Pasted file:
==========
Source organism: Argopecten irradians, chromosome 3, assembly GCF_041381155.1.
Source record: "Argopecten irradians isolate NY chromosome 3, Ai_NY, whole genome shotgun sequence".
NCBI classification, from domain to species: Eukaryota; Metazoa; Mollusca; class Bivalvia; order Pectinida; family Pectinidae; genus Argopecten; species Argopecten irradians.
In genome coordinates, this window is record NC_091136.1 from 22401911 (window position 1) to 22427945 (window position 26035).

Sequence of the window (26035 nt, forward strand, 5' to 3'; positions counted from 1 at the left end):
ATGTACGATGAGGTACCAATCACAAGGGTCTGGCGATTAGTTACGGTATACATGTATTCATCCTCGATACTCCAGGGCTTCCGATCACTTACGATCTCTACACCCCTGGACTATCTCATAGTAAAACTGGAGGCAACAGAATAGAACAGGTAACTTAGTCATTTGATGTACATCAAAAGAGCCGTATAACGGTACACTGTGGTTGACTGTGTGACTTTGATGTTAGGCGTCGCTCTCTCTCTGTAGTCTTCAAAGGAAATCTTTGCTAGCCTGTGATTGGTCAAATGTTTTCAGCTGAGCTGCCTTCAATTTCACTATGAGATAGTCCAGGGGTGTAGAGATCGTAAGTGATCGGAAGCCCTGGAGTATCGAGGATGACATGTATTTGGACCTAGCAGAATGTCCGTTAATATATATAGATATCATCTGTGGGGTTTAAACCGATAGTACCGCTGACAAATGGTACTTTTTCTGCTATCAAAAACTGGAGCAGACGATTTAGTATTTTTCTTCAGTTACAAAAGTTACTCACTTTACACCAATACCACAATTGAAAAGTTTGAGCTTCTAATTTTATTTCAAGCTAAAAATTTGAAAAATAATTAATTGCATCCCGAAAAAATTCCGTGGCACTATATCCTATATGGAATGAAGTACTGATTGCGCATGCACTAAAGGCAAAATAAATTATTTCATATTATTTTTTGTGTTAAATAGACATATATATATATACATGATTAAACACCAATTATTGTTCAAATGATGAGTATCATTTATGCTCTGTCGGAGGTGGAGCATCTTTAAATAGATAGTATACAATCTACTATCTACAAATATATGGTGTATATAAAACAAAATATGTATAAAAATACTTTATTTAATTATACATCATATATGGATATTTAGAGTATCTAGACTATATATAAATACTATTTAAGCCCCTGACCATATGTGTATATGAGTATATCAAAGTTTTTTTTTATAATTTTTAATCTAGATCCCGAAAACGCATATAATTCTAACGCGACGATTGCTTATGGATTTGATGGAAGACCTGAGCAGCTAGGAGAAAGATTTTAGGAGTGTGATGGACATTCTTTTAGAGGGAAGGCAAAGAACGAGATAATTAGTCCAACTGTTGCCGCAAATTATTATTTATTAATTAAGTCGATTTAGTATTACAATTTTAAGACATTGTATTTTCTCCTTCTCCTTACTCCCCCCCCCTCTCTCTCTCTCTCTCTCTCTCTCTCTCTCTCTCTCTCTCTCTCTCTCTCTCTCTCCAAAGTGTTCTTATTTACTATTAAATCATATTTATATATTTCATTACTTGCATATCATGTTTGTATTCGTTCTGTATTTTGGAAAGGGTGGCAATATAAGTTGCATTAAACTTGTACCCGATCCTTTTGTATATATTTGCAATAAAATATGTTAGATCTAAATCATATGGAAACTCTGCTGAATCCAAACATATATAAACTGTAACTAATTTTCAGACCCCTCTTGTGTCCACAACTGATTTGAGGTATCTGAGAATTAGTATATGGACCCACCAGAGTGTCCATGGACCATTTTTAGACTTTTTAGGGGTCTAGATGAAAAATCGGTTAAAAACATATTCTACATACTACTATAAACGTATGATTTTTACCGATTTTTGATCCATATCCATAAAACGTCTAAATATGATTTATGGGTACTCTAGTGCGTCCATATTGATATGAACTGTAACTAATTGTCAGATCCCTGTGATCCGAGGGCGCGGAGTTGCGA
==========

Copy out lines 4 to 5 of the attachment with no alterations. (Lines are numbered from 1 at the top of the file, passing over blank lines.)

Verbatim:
In genome coordinates, this window is record NC_091136.1 from 22401911 (window position 1) to 22427945 (window position 26035).

Sequence of the window (26035 nt, forward strand, 5' to 3'; positions counted from 1 at the left end):